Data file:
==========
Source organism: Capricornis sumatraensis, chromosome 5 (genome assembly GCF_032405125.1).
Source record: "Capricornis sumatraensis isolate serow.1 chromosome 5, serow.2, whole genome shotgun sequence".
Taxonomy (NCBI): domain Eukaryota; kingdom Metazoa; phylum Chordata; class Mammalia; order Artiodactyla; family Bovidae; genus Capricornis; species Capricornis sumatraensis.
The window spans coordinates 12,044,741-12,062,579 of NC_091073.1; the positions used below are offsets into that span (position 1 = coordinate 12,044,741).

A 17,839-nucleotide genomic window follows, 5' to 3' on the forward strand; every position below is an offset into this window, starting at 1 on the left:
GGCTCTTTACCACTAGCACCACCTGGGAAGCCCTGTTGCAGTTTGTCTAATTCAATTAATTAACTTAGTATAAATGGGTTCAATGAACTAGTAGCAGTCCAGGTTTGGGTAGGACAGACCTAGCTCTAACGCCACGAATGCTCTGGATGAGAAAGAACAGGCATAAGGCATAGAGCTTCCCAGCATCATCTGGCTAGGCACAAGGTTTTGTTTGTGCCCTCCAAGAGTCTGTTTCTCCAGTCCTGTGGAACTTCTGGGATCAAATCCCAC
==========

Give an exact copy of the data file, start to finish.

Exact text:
Source organism: Capricornis sumatraensis, chromosome 5 (genome assembly GCF_032405125.1).
Source record: "Capricornis sumatraensis isolate serow.1 chromosome 5, serow.2, whole genome shotgun sequence".
Taxonomy (NCBI): domain Eukaryota; kingdom Metazoa; phylum Chordata; class Mammalia; order Artiodactyla; family Bovidae; genus Capricornis; species Capricornis sumatraensis.
The window spans coordinates 12,044,741-12,062,579 of NC_091073.1; the positions used below are offsets into that span (position 1 = coordinate 12,044,741).

A 17,839-nucleotide genomic window follows, 5' to 3' on the forward strand; every position below is an offset into this window, starting at 1 on the left:
GGCTCTTTACCACTAGCACCACCTGGGAAGCCCTGTTGCAGTTTGTCTAATTCAATTAATTAACTTAGTATAAATGGGTTCAATGAACTAGTAGCAGTCCAGGTTTGGGTAGGACAGACCTAGCTCTAACGCCACGAATGCTCTGGATGAGAAAGAACAGGCATAAGGCATAGAGCTTCCCAGCATCATCTGGCTAGGCACAAGGTTTTGTTTGTGCCCTCCAAGAGTCTGTTTCTCCAGTCCTGTGGAACTTCTGGGATCAAATCCCAC